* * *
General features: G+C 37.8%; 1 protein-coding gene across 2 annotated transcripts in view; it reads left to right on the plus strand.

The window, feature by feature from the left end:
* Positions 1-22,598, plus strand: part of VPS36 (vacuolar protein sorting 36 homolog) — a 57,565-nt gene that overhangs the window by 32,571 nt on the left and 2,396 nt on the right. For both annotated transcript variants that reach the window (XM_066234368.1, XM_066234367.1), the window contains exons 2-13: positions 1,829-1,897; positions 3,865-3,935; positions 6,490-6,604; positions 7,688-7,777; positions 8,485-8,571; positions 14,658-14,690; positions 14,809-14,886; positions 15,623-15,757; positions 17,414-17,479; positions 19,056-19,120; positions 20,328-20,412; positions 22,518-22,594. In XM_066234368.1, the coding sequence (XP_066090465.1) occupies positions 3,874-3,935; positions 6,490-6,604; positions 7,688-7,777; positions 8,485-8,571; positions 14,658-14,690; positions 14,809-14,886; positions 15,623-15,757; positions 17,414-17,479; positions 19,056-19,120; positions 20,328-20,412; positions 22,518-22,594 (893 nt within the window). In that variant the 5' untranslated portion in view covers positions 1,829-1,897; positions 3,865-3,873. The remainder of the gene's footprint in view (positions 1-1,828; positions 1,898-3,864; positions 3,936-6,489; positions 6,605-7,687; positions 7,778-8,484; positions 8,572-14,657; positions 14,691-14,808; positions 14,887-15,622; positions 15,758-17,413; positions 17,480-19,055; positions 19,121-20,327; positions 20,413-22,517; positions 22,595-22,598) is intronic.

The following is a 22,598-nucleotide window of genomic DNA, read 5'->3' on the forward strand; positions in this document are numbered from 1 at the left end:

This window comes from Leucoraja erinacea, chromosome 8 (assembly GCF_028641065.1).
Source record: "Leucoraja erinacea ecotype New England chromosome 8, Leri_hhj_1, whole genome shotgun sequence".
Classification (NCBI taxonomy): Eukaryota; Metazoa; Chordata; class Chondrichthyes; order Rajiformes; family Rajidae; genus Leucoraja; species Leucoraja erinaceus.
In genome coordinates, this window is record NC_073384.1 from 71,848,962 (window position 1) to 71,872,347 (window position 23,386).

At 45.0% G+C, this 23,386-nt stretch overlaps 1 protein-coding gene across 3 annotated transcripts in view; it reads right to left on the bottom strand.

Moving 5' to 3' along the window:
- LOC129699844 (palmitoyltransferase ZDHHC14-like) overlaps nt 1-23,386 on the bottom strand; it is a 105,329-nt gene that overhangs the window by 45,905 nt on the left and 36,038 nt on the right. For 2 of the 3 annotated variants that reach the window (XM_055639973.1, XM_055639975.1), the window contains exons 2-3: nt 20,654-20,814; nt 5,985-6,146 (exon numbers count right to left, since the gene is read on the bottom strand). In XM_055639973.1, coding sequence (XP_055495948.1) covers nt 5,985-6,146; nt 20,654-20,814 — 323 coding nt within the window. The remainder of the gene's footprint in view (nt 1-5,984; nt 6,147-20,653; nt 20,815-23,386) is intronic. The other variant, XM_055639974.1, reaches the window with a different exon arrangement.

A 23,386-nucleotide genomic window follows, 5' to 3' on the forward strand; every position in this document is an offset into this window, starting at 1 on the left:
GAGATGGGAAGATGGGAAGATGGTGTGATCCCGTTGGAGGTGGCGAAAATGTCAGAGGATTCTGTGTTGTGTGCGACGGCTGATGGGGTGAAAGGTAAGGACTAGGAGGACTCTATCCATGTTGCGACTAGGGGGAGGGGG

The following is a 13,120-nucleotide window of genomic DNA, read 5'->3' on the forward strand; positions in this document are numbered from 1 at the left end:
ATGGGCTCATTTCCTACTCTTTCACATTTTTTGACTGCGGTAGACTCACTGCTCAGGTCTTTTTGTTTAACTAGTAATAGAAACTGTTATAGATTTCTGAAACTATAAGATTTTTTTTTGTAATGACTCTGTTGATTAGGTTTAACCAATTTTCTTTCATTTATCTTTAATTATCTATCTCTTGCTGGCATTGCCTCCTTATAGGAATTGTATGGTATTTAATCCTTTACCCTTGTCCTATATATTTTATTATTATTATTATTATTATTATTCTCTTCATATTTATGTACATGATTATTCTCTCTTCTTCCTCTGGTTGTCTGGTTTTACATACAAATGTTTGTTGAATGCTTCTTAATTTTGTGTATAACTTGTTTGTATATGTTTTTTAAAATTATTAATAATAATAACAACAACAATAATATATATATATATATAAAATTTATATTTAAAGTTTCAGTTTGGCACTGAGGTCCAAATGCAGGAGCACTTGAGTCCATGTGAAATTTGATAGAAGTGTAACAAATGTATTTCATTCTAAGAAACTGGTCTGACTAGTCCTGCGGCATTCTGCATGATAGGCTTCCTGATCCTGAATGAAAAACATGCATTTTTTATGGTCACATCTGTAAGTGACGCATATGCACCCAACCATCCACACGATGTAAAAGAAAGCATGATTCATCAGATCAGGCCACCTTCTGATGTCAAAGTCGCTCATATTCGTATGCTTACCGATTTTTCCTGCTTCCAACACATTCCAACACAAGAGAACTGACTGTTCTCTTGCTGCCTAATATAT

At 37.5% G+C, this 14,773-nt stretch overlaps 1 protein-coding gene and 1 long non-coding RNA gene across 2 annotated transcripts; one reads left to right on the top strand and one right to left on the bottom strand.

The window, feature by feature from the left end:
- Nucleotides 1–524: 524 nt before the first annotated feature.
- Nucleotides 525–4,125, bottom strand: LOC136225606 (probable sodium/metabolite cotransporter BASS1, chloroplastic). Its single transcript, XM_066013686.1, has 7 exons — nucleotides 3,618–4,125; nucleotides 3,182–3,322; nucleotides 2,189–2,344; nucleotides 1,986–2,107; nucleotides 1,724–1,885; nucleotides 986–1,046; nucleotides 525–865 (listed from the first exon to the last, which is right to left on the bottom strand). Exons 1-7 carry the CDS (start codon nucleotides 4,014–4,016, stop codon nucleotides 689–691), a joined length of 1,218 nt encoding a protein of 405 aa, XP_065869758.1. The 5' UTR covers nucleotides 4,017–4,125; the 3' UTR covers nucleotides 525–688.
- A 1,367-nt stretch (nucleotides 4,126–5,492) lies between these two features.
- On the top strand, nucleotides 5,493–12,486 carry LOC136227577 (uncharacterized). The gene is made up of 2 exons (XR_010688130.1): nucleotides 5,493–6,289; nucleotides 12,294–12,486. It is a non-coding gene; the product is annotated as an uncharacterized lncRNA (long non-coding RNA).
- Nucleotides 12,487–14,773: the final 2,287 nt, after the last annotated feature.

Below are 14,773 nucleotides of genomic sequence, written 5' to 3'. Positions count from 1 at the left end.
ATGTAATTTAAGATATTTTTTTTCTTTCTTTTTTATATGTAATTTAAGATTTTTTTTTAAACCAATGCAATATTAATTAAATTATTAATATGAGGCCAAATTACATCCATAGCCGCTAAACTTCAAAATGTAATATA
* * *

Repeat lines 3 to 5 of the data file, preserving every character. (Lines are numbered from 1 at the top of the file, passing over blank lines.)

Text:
* Positions 1-22,598, plus strand: part of VPS36 (vacuolar protein sorting 36 homolog) — a 57,565-nt gene that overhangs the window by 32,571 nt on the left and 2,396 nt on the right. For both annotated transcript variants that reach the window (XM_066234368.1, XM_066234367.1), the window contains exons 2-13: positions 1,829-1,897; positions 3,865-3,935; positions 6,490-6,604; positions 7,688-7,777; positions 8,485-8,571; positions 14,658-14,690; positions 14,809-14,886; positions 15,623-15,757; positions 17,414-17,479; positions 19,056-19,120; positions 20,328-20,412; positions 22,518-22,594. In XM_066234368.1, the coding sequence (XP_066090465.1) occupies positions 3,874-3,935; positions 6,490-6,604; positions 7,688-7,777; positions 8,485-8,571; positions 14,658-14,690; positions 14,809-14,886; positions 15,623-15,757; positions 17,414-17,479; positions 19,056-19,120; positions 20,328-20,412; positions 22,518-22,594 (893 nt within the window). In that variant the 5' untranslated portion in view covers positions 1,829-1,897; positions 3,865-3,873. The remainder of the gene's footprint in view (positions 1-1,828; positions 1,898-3,864; positions 3,936-6,489; positions 6,605-7,687; positions 7,778-8,484; positions 8,572-14,657; positions 14,691-14,808; positions 14,887-15,622; positions 15,758-17,413; positions 17,480-19,055; positions 19,121-20,327; positions 20,413-22,517; positions 22,595-22,598) is intronic.

The following is a 22,598-nucleotide window of genomic DNA, read 5'->3' on the forward strand; positions in this document are numbered from 1 at the left end:

This window comes from Leucoraja erinacea, chromosome 8 (assembly GCF_028641065.1).